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“The truth is yo and I is playin against teams — large, well-organized teams that don give a hind-end whether you and me live or die.”

Hardworking redneck Bubba Gray has become obsolete in a United States of Rainbowstan where ‘pre-citizens’ surge the borders, purple-haired PC school-marms make the rules, and reckless smart-alec robots drive taxis. As others compete to be the most Woke, Bubba just tries to get through his day without committing micro-aggressions, until he finally decides to fight back — with unpredictable consequences for everyone.

Surrounded by a vibrant cast of hilarious, larger than life characters, Bubba needs to find a new team if he doesn’t want to keep playing on the losing side. With a laugh on every page, JIHAD BUBBA is an insightful satire on modern Wokeness.



A few moments passed and the inner door swung open—an almost mirror image of the purple-haired teenaged girl appeared in the doorway except for an even sheerer tank-top revealing more cleavage and no bra, more pink mixed with the purple, and more overweight—to phrase it gently—with two nose-rings, one of which had a chain linked to devil-horned spectacles propped on her nose. Colorful tattoos rainbowed across her arms and legs. Two tattoos over her breasts read: ‘Coma—Slammer.’

At a signal from the therapist, the waiting room—including the robot with the faded makeup—filed through the open door and into a room made up to resemble an Indian teepee, complete with smoke hole at the top, hand-carved wooden ridge poles in the sides, and deerskin drums—the word ‘imitation’ stenciled on each. Under them lay a rug of the purest yak-hair embroidered with encouraging signs of gibbets with stick-figures of white men hanging by their necks. Suspended on one interior teepee section was a picture of a sad Indian with a plastic tear on his cheek as if witnessing the logging of old-growth trees. On another was a picture of Martin Luther King, Jr., with matching plastic tear as if witnessing the hosing of black marchers at Selma.

Bubba hesitated, his eyes searching for a chair in the teepee.

“You won’t find any chairs in our Back-To-Nature-Wigwam, citizen,” clipped the purple and pink-haired therapist. “We sit cross-legged as Nature intended, like the gentle Indians—before they were genocided by white men.” The therapist tossed a glance at Bubba and folded her arms. “Sit down, citizens.”

They sat on the rug cross-legged.

She continued, “I will introduce myself. My ‘slave label’, imposed on me in my previous life by the white man’s patriarchy, was ‘Ms. Ruth’. After my liberation—that is, after my divorce—” Bubba lifted eyebrows at Luann, “I reverted to my true name: ‘Citizen Root’, indicating my ancient ancestry in the sacred homeland of the gentle Indians: Mother Africa.” Bubba eyerolled to Luann, noting the therapist’s whiter-than-white European skin.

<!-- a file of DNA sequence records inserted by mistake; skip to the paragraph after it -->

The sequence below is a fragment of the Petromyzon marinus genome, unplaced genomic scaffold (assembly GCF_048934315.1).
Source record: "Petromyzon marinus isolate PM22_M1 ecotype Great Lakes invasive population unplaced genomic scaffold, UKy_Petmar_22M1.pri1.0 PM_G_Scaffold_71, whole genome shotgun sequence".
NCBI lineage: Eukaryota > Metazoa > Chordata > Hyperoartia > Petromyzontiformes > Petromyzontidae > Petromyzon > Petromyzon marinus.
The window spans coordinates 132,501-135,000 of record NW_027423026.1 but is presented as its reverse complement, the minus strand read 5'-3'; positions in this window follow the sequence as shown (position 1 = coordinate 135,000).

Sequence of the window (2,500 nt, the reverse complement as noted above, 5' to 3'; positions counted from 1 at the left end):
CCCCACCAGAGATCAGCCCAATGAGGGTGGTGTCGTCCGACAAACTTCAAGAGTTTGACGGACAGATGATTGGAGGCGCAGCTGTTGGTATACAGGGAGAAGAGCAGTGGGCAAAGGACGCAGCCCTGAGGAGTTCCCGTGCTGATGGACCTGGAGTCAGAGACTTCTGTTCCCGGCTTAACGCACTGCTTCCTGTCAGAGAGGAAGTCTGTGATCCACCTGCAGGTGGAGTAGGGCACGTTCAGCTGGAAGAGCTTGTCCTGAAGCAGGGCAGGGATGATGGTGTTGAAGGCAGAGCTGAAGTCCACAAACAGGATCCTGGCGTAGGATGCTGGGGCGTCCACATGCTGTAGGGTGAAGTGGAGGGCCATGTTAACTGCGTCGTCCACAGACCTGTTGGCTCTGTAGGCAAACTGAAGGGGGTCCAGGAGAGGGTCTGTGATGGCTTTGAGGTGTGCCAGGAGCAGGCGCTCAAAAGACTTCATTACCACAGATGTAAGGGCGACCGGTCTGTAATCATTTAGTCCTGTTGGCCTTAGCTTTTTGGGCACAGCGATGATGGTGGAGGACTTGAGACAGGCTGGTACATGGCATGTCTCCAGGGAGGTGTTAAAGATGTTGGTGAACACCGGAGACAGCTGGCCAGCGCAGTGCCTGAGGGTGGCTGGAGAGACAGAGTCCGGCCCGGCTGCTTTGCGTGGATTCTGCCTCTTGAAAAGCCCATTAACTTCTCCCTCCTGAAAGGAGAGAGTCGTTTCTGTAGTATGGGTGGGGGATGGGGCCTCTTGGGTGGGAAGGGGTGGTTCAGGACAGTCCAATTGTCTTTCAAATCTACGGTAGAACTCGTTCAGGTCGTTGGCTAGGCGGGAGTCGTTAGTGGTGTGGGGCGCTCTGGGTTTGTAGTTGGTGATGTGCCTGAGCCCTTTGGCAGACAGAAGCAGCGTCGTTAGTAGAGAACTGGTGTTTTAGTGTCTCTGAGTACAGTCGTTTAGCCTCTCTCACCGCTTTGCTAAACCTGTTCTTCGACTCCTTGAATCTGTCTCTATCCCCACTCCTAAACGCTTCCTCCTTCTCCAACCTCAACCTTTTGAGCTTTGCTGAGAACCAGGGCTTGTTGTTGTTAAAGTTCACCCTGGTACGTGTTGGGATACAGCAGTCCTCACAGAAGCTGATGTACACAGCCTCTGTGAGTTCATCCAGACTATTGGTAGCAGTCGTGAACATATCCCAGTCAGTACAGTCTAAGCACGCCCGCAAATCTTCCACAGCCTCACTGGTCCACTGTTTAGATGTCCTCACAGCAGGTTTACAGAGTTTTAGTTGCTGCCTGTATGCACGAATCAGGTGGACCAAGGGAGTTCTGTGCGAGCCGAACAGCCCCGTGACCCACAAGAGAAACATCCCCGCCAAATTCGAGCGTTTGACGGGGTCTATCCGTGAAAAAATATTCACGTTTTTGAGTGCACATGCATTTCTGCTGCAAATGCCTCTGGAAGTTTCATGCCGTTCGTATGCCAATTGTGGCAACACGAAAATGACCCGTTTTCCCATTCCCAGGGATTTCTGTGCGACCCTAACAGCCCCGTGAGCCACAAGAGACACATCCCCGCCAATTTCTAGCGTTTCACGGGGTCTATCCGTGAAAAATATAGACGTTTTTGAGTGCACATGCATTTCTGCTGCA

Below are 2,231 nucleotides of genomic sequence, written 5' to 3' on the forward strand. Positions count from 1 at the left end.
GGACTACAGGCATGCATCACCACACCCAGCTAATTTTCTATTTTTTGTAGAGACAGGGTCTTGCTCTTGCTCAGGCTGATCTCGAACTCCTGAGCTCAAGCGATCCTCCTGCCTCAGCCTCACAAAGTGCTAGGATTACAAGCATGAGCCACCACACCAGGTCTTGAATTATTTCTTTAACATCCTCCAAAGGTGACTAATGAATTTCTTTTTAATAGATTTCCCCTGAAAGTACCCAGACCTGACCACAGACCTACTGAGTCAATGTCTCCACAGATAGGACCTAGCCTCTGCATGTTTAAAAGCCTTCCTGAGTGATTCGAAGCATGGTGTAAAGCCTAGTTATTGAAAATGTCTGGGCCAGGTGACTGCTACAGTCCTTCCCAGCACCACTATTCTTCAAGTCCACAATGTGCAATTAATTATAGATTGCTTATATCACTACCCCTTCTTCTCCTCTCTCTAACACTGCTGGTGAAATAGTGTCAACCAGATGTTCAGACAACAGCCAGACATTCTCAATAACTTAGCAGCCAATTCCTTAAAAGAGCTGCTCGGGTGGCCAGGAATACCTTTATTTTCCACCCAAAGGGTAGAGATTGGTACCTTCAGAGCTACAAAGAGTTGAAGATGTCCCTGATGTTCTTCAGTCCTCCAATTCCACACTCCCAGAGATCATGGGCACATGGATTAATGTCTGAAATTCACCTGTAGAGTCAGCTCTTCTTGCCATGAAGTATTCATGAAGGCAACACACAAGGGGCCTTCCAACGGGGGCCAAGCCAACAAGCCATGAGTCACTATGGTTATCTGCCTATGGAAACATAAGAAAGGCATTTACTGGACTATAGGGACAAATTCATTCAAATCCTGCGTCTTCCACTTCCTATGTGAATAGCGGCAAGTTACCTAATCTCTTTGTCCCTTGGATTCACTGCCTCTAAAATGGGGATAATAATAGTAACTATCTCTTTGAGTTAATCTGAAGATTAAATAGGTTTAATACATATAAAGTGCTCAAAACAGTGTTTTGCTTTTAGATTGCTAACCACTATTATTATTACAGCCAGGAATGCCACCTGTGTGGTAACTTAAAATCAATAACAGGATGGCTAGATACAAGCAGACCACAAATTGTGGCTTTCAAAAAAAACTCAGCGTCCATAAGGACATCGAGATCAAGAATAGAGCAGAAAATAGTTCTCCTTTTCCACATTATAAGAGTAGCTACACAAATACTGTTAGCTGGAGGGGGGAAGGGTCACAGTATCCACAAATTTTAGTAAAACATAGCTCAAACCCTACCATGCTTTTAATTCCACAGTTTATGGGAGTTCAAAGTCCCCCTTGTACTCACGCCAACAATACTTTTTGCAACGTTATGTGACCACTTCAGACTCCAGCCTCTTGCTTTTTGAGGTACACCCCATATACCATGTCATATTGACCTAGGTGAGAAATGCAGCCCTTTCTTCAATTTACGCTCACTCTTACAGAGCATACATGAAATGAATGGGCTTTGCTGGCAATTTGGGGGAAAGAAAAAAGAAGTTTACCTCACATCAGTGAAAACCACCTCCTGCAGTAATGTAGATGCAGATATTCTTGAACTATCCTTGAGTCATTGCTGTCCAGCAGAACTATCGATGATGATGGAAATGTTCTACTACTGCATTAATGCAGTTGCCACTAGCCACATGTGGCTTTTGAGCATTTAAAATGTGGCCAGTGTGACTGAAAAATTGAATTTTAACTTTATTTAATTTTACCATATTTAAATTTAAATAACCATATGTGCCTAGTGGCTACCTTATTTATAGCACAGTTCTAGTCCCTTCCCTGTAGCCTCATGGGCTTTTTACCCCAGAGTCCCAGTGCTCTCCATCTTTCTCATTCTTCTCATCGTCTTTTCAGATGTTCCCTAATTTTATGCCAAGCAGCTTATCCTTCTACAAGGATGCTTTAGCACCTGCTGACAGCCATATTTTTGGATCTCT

“And as my preferred title—and it is required by law that you address people by their preferred title—I go by ‘Dig Root’. You, citizens, may prefer to be addressed as ‘Mr. Gray’, or ‘Ms. Million’, or ‘Mix Lavender’,” the teen girl with the purple hair smiled, “or even as ‘Non-Entitled’.” The chubby kid nodded, brushing pizza remnants.

“And keep in mind, citizens, that by law you may change your own title any time you wish, and then others must address you by your new appellation. . . I prefer the appellation ‘Dig Root’. Therefore, you must address me that way.” She sat prim and proper, arms folded, heavy chain gently tugging her glasses down the bridge of her nose in the direction of ‘Coma’. . .



“Do not read this book straight through. Read it until you burst out laughing. . .Science fiction consists in taking recognizable characters, or archetypes, from the Present and inserting them into a future that is invented or predicted by the writer. In the case of Jihad Bubba, our protagonist is a divorced middle-aged redneck mechanic, and augmented him for the future. One could say that the Future, much like alcohol, only makes you more of what you are. The Good Writer giveth and the Good Writer taketh away. . .The mobile home That Bubba lives in is not empty, He shares it with his wife, child, and at least one other relation lives with him. This is a ridiculous situation as his wife not only owns the trailer in which he lives but also the house in which he used to live.

The great Internet giants of our time have finally merged into one great tyrant called GoogFaceTwit; And similarly. . . the semiliterate regional accent has merged into one lowest common denominator version of English that anyone can learn. Bubba may have a default southern drawl, but he and everyone around him Fritz easily back and forth between highly colloquialized and regionally accented versions of the English language. One society at last! Television is not only still on the air, it is mandatory viewing by the government and also being used for continuing education. In fact, long dead–and still thoroughly obnoxious– talk show hosts. . .are used to teach. . .College sociology.

Bubba and his wife no longer argue about who will do the cooking and the cleaning, they argue about who will tell the robot to do the cooking and the cleaning. Bubba’s morbidly obese to the point of being wheelchair-bound [ex-] mother-in-law. . .gorge[s] herself on crawdaddies and canned beer. Commuting has been rendered [into a] death-defying act of a superhuman by the Janus, a self-driving car that looks the same from the front as from the rear. This would seem to be a reference to Runaway, a futuristic cop movie starring Tom Selleck about cops dealing with runaway robots and the homicidal hackers who use them for homicidal purposes. The book itself can be seen as a sort of futuristic parody of Falling Down.”  –David M. (5 stars)